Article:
Throughout all of Sakara’s journey, DuBoise and Tingle said, they’ve remained involved in everything. In the early days, they juggled everything from finance and customer service to recipe development and cooking.
Today, each targets certain business areas best suited to their strengths. DuBoise’s medicine and nutrition background enabled her to lean into scientific research and product development, while Tingle focuses on education and community.
Sakara has a grip on a competitive industry
In a time when eating out is more nostalgia than hobby, meal-kit delivery services have seen a surge. But that’s also meant the space has become more crowded, with restaurants foraying into the industry to compensate for the losses of their temporarily shut doors.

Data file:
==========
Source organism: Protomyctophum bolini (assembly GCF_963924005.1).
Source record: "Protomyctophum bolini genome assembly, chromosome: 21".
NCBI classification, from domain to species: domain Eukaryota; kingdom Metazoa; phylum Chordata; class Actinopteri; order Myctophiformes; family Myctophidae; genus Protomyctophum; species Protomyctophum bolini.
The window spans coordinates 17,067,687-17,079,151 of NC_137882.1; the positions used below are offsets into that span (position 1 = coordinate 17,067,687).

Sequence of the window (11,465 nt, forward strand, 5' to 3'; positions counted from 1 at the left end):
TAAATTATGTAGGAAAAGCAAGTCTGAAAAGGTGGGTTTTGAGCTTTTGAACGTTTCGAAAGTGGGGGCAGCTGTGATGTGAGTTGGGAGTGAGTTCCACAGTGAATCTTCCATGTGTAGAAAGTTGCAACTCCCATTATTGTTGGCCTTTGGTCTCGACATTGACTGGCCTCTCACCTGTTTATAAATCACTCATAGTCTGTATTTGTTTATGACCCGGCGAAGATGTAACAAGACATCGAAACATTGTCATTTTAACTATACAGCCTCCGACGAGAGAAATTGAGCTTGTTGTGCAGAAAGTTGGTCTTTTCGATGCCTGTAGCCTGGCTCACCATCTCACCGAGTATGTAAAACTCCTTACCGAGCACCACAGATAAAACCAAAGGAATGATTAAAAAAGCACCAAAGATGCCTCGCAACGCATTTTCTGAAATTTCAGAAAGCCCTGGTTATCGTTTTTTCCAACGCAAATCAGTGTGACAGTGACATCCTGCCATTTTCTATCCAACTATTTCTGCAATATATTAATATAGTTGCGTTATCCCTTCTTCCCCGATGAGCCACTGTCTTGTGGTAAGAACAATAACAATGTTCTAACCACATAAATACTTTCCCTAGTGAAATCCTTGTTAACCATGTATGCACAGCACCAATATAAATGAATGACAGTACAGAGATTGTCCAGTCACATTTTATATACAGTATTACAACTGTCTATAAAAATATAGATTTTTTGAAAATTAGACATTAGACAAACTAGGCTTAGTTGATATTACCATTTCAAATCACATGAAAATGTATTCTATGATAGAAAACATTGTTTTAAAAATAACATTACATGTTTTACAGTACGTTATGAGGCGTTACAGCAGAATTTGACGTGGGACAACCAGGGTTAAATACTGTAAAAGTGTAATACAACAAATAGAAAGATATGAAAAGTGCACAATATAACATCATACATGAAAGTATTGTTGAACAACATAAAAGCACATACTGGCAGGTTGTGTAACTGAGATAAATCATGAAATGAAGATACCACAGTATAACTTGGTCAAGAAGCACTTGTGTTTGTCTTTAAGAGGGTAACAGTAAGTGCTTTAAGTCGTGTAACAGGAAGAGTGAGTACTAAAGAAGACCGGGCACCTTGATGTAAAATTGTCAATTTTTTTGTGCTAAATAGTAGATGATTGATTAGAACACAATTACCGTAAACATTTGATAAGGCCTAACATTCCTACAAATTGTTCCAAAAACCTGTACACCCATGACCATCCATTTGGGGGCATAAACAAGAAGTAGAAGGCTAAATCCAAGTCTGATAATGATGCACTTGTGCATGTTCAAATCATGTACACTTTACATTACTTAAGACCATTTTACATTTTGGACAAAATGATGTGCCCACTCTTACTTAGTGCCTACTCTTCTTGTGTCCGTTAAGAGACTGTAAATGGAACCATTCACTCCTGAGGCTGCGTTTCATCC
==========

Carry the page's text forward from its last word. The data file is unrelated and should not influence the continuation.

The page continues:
The growing meal-delivery space is expected to reach nearly $20 billion by 2027. Blue Apron, Hello Fresh, and HungryRoot are just a few of Sakara’s competitors.
Industry experts question whether this uptick will last once indoor dining and regular grocery trips become widespread again. Jason Goldberg, chief commerce strategy officer at Publicis, previously told Insider Intelligence that he views meal-kit services as more product than standalone service.
Looking toward the rest of 2021, DuBoise and Tingle said they’re focused on hiring and “building out Sakara’s tool kit” by expanding the brand’s product offerings, enhancing technology, and creating new platforms.
“We make it a priority to give people the tools to nourish, build a body they love (and feel good in), and understand that we should all enjoy that glass of wine or fries if it brings us joy,” Tingle said.